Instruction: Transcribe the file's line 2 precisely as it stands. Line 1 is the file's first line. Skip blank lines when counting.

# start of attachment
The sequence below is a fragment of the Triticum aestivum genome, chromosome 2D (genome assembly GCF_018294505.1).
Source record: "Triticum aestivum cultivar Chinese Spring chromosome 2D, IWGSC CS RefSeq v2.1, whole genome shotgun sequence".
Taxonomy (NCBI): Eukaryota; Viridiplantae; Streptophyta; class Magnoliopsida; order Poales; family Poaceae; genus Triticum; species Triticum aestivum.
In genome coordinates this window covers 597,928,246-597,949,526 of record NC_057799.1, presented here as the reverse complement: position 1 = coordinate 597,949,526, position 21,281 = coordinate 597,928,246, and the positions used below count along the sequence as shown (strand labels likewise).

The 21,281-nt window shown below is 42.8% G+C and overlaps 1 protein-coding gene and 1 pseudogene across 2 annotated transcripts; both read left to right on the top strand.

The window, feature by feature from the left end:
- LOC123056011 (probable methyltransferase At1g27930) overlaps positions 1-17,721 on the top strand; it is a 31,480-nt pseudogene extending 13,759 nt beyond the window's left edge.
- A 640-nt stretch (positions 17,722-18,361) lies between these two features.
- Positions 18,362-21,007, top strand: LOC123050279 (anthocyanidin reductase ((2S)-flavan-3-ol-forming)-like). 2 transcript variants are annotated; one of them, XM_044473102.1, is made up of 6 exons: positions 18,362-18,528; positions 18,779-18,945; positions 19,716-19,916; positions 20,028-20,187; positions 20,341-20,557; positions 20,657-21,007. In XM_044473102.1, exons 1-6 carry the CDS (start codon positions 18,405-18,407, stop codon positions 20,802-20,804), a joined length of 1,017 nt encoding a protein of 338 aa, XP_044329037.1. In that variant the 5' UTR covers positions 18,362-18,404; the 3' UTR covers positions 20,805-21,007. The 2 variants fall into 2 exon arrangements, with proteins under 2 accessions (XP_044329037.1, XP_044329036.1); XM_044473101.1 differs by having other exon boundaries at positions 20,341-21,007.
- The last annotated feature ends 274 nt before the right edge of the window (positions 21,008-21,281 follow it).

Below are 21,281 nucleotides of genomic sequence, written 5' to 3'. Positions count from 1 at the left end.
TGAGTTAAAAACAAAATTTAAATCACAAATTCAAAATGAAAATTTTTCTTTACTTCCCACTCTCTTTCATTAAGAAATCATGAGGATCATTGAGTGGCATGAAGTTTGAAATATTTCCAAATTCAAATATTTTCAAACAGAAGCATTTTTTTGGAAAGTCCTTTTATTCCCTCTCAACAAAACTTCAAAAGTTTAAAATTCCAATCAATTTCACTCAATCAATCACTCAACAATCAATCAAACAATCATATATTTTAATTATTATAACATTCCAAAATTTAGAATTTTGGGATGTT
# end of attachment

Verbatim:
Source record: "Triticum aestivum cultivar Chinese Spring chromosome 2D, IWGSC CS RefSeq v2.1, whole genome shotgun sequence".